What Do YOU need?
We all want happy feet, but it’s not always easy to know if you need insoles or orthotics. The good news is that there are lots of different types and brands available on the market today which means there is no excuse for not getting your feet looked after.
In this post we will look at what orthotic insoles are and how they work, who can use them and when they can be used. We will also discuss the difference between orthotics and insoles as well as how to choose the best pair for you based on your health conditions and needs.
What Are Orthotic Innersoles?
Orthotic innersoles are custom made foot supports used to address both the structure and the function of the lower limb. They can support, re-distribute and cushion the foot, ankle, knee and hip. They are custom made for each individual patient. The staff at Reform Podiatry Camden will use a 3D foot scanner to take the impression of the foot.
Do You Need Insoles?
Insoles are not for everyone. Good indicators that you need insoles or supports include: pain, functional restrictions or mechanical concerns. They are used to treat conditions such as:
Are Orthotics and Insoles the Same Thing?
The answer is a resounding no. Though orthotics and insoles are often used interchangeably, they are actually two different things. Orthotics are custom-made foot supports that help to correct biomechanical imbalances and aid in the prevention of injury, while insoles are preformed or generic foot supports that may provide some assistance but do not address your unique biomechanical needs.
In order to determine whether you need an insole or an orthotic, ask yourself two questions:
- Do I have pain? (Orthotics if yes)
- Is there something about my feet that feels unusual? (Orthotics if yes)
When Can I Use Orthotic Insoles?
All the time. Like glasses work on the eyes, orthotics generally only work when you are using them. Your foot doctor will often provide additional treatment such as:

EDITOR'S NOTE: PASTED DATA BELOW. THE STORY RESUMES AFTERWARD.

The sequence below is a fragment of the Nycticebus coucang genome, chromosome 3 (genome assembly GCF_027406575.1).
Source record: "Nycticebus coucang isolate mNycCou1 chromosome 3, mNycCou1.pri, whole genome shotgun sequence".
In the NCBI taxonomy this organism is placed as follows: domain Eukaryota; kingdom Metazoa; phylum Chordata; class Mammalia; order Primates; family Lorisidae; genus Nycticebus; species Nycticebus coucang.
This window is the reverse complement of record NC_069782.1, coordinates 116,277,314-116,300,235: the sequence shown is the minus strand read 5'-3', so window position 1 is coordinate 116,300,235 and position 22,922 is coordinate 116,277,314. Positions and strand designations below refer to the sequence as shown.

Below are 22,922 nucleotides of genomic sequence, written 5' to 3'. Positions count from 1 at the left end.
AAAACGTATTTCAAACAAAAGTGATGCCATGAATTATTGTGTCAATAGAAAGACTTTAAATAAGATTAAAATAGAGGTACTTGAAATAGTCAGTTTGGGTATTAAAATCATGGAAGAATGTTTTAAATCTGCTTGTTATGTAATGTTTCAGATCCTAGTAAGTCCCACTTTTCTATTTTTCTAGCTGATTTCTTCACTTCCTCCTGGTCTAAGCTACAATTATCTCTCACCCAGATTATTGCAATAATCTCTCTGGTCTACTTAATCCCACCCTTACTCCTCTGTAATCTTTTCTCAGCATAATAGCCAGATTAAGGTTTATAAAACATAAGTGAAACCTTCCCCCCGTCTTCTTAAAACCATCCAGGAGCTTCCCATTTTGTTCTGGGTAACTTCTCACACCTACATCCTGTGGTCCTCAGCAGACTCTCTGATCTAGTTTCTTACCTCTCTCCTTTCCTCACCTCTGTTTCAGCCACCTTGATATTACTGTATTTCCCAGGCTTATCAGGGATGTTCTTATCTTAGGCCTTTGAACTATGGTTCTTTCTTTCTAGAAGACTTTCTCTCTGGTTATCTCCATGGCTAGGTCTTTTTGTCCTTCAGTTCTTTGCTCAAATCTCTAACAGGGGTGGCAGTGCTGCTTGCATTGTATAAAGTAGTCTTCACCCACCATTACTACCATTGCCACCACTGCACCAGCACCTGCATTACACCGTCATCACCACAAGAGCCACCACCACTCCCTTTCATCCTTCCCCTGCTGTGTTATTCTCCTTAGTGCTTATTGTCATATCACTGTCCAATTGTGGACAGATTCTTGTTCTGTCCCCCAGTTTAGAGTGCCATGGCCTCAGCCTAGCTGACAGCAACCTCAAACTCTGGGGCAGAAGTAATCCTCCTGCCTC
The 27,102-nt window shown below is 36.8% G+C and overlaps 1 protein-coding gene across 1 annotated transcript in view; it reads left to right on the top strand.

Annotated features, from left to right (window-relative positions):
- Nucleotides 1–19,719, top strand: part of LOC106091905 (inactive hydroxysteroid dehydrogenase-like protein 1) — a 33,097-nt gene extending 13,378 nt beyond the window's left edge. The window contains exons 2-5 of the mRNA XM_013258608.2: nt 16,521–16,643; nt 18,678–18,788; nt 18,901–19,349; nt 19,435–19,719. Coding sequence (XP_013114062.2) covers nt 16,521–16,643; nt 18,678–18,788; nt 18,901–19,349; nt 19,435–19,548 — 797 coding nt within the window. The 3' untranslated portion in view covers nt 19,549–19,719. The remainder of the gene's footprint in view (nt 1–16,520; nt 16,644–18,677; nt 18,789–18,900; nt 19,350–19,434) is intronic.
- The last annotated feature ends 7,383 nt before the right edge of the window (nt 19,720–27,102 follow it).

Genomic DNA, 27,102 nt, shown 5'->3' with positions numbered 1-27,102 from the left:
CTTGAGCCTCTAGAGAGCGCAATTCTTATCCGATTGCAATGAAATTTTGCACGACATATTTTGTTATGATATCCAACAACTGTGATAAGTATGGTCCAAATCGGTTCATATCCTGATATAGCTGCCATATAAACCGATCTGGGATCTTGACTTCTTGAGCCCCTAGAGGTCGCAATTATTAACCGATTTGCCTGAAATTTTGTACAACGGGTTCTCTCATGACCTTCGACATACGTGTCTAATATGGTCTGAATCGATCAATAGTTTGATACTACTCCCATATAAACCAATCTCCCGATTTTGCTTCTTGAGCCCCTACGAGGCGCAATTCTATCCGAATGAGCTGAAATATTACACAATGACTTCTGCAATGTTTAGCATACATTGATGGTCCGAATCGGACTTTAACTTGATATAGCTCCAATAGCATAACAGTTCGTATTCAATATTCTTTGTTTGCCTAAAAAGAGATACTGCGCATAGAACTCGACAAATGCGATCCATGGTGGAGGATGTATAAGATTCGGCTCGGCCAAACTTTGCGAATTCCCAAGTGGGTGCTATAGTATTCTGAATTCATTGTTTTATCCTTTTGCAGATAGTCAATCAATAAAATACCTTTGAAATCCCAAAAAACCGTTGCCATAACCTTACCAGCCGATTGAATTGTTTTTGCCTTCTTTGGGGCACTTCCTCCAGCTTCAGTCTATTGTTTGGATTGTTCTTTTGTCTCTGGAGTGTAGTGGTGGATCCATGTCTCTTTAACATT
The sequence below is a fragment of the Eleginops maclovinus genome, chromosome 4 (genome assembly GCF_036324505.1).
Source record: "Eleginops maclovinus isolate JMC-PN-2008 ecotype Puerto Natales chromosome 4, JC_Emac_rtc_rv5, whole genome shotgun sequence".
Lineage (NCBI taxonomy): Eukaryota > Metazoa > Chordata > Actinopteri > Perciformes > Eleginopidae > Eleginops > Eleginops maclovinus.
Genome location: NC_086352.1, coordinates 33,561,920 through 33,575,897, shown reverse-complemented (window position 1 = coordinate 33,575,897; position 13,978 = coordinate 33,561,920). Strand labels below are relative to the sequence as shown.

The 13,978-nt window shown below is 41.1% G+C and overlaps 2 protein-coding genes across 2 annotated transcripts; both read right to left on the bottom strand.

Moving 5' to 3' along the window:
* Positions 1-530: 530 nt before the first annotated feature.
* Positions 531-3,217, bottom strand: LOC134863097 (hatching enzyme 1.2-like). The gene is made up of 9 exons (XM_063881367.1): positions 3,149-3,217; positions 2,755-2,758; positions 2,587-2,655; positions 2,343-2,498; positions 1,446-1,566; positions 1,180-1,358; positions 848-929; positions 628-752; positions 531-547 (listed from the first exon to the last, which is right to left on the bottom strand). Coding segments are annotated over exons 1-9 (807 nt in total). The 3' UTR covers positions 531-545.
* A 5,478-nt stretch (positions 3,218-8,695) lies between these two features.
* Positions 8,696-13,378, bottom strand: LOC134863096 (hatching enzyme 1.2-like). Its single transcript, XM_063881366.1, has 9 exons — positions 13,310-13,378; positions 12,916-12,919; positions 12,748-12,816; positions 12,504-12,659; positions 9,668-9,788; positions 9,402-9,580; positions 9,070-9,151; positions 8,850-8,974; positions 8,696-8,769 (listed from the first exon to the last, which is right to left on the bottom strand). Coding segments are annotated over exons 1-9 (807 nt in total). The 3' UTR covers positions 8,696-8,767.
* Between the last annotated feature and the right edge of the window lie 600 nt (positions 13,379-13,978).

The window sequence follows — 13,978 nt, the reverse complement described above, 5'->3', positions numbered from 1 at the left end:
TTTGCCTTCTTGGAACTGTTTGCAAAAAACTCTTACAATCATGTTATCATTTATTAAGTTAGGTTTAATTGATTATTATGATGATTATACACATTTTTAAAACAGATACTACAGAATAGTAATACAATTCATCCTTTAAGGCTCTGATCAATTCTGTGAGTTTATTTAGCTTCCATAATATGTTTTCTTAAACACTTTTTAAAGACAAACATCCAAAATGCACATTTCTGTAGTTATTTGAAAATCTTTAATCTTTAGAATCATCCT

– dry needling
– strength and conditioning
– footwear changes
among other things to help resolve and improve complaints, however the foundation of many treatment plans is dependant on the patient wearing orthotics.
When Can’t I Use Them?
If you are in pain, have outgrown them or the insole is no longer fitting the shape of the foot properly.
If you are experiencing a lot of pain, it may be worth seeing a podiatrist (foot doctor) to get an assessment. A podiatrist can also help with any problems with your feet that mean you may need to avoid wearing insoles for now.
What Should I Look for in a Good Pair of Orthotic Insoles?
You should look for comfort and support in your orthotics. You should notice day-to-day improvement. Your Podiatrist will schedule review appointments to make sure things are continually improving.
For many people, a good pair of insoles will provide relief from heel pain, arch pain, plantar fasciitis and other foot-related issues.
Know what you need, who can help and what to ask for Book a consult with your friendly podiatrist at Reform Podiatry Camden and they will help you with everything you need.
If you’re looking for professional help with your orthotic innersoles, know what you need and who can help. Here’s some tips:
- Know what you need. There are a variety of different types of orthotics that can be used for different purposes. For example, one type might be appropriate for someone who has plantar fasciitis, while another type is better suited to reducing pronation.
- Who can help? Your podiatrist is the best person to help design an orthotic innersole that works well for your feet and lifestyle. They will take into account factors such as whether or not you have high arches or flat feet; whether or not you have a job which requires standing or walking for long periods of time at regular intervals; if there are any areas where pain occurs when walking; whether weather conditions make it harder to walk (e.g., snow). They will also consider things like whether or not there are other problems related (e.g., knee pain) which might affect the choice made by their patient based on recommendations from doctors such as physiotherapists etc